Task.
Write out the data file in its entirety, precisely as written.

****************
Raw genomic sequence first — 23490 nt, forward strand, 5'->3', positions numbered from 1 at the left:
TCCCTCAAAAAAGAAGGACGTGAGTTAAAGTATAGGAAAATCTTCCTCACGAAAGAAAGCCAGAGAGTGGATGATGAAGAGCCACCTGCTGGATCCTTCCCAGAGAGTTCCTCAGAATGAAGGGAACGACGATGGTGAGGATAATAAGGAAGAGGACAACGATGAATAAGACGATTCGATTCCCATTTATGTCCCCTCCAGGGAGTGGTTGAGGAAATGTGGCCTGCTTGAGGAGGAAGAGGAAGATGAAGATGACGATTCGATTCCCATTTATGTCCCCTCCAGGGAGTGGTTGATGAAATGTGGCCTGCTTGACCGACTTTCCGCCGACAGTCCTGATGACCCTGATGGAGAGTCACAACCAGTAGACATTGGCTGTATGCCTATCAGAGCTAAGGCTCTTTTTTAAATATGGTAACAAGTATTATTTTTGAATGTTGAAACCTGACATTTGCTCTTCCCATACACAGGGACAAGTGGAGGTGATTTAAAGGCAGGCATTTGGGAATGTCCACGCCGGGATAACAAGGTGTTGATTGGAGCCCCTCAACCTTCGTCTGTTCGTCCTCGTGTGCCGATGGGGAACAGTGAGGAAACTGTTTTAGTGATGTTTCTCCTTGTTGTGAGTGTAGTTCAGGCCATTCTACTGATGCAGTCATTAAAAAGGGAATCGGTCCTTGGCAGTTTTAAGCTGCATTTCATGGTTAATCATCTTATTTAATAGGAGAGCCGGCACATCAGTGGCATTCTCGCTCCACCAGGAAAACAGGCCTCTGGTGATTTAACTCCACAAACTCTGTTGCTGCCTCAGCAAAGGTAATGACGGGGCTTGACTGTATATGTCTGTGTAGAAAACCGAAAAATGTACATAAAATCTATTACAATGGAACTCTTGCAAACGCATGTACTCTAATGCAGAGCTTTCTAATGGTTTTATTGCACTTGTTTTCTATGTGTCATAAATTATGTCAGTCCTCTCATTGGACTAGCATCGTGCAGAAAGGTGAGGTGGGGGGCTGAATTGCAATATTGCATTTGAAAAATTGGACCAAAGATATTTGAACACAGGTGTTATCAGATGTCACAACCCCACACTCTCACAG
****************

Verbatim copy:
Raw genomic sequence first — 23490 nt, forward strand, 5'->3', positions numbered from 1 at the left:
TCCCTCAAAAAAGAAGGACGTGAGTTAAAGTATAGGAAAATCTTCCTCACGAAAGAAAGCCAGAGAGTGGATGATGAAGAGCCACCTGCTGGATCCTTCCCAGAGAGTTCCTCAGAATGAAGGGAACGACGATGGTGAGGATAATAAGGAAGAGGACAACGATGAATAAGACGATTCGATTCCCATTTATGTCCCCTCCAGGGAGTGGTTGAGGAAATGTGGCCTGCTTGAGGAGGAAGAGGAAGATGAAGATGACGATTCGATTCCCATTTATGTCCCCTCCAGGGAGTGGTTGATGAAATGTGGCCTGCTTGACCGACTTTCCGCCGACAGTCCTGATGACCCTGATGGAGAGTCACAACCAGTAGACATTGGCTGTATGCCTATCAGAGCTAAGGCTCTTTTTTAAATATGGTAACAAGTATTATTTTTGAATGTTGAAACCTGACATTTGCTCTTCCCATACACAGGGACAAGTGGAGGTGATTTAAAGGCAGGCATTTGGGAATGTCCACGCCGGGATAACAAGGTGTTGATTGGAGCCCCTCAACCTTCGTCTGTTCGTCCTCGTGTGCCGATGGGGAACAGTGAGGAAACTGTTTTAGTGATGTTTCTCCTTGTTGTGAGTGTAGTTCAGGCCATTCTACTGATGCAGTCATTAAAAAGGGAATCGGTCCTTGGCAGTTTTAAGCTGCATTTCATGGTTAATCATCTTATTTAATAGGAGAGCCGGCACATCAGTGGCATTCTCGCTCCACCAGGAAAACAGGCCTCTGGTGATTTAACTCCACAAACTCTGTTGCTGCCTCAGCAAAGGTAATGACGGGGCTTGACTGTATATGTCTGTGTAGAAAACCGAAAAATGTACATAAAATCTATTACAATGGAACTCTTGCAAACGCATGTACTCTAATGCAGAGCTTTCTAATGGTTTTATTGCACTTGTTTTCTATGTGTCATAAATTATGTCAGTCCTCTCATTGGACTAGCATCGTGCAGAAAGGTGAGGTGGGGGGCTGAATTGCAATATTGCATTTGAAAAATTGGACCAAAGATATTTGAACACAGGTGTTATCAGATGTCACAACCCCACACTCTCACAG